It tells you all kinds of weird stuff that just ain’t true. Mine, anyway.
But before you can nod and say, ‘Brain, I’m wise to your tricks’, it’s convinced you that the weird stuff IS true and it’s the world/other people/the government/your partner/Simon Cowell that’s bonkers.
Example. I’m running late. I’ve tried on six different outfits, each worse than the last. Do I cut my losses and face up to the fact that the right outfit will not make new people like me? I do not. My brain says ‘pick the right jumper and your insecurities will magically melt away’. I spend the next half hour vacillating between two identical sweaters, before going back to outfit number one and then cancelling, because now it’s too late to go anyway.
Or this: I’m anxious (at least try and look surprised). As Glen honks the car horn, I do a ‘last-minute check’. I check the oven’s off, the lights are on, the cats are fed, the toaster, the washing machine and the garden (for bears). Is everything switched off? I’ve done it already, but the more I check, the more I need to check again. I shout ‘coming’ before doing a quick recce of the kettle and the upstairs taps. Did I do the oven? Off, off, off, on, off. Eventually, either my head explodes or my husband comes and peels me away from the electrical units.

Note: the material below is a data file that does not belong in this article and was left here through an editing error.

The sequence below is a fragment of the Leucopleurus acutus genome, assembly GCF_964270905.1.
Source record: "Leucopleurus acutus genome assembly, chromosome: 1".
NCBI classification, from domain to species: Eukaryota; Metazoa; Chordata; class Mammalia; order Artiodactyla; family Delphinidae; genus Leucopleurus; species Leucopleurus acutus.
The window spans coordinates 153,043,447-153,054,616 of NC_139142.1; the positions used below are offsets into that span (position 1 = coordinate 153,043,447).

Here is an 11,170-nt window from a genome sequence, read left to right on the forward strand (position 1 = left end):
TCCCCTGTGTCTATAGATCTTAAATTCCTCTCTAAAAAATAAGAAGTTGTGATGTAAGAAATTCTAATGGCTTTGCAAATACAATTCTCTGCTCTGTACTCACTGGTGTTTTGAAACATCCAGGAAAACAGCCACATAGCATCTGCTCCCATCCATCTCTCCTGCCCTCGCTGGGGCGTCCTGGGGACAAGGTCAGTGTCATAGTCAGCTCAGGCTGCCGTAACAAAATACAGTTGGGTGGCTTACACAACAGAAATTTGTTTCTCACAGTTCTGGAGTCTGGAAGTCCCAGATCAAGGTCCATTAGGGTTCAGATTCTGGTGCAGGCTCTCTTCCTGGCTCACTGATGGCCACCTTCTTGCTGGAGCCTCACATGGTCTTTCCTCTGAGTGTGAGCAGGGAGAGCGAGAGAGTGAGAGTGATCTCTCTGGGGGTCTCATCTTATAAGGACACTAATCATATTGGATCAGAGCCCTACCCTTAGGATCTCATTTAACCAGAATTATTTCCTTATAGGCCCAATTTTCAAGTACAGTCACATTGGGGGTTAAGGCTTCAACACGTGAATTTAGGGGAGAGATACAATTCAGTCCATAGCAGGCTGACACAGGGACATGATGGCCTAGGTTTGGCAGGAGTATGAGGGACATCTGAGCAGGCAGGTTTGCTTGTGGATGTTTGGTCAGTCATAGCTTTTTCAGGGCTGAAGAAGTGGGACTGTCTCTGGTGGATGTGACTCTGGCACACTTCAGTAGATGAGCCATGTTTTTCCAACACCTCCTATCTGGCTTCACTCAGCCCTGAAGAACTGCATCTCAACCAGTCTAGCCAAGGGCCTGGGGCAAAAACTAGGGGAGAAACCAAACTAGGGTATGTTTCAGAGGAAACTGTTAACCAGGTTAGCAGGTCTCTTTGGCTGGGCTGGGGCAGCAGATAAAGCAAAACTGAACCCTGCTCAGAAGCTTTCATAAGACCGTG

As we drive off, I’m worrying about the house burning down – but is that really what’s bothering me? No it is not. What’s bothering me is the difficult conversation I’ve had with family. The bills that we hadn’t budgeted for. The cat that’s gone missing. The friend who diagnosed with cancer. But it’s so much easier to focus on the tap. Or the lipstick. These are the things I can control. If I can get them right, I’m safe from all the other bad stuff too.
And for me, that was a large part of my anorexia. I never looked in the mirror and saw a fat person. I never believed that a smaller dress size would make me more attractive. What I did know was that I felt messy – inside and out. I knew that life was scary and there were things I needed but didn’t know if I would ever get. I knew that if I tried to do the things I wanted, I might fail and that was worse than not trying. I knew that I couldn’t make other people love me and I couldn’t stop bad things happening and I didn’t have the answers to the big things like ’ What does a ‘woman’ look like? How can I relate to others? Is it okay to have bad feelings? Why can’t I change?’ …I knew I had a million fears I could never answer on my own. So I focused on the one thing I could control: my body. ‘Fat’ summed up everything in my life that was ever wrong or bad or frightening. And my brain told me: you’re finally in charge. This: this is life.
My brain is full of nonsense. Sometimes it’s (almost) funny – like when I got stressed and ordered a litter of puppies and some hair extensions, (true story but thankfully reversible). Sometimes it doesn’t matter, like when I have a latte and realise I really wanted a tea. But sometimes, it’s poisonous. Sometimes it’s the sort of decisions that leave you dying of an eating disorder. Imprisoned by rituals in your own home. Addicted to substances or surgery. Existing and fighting imaginary battles, instead of facing the truth and starting to live.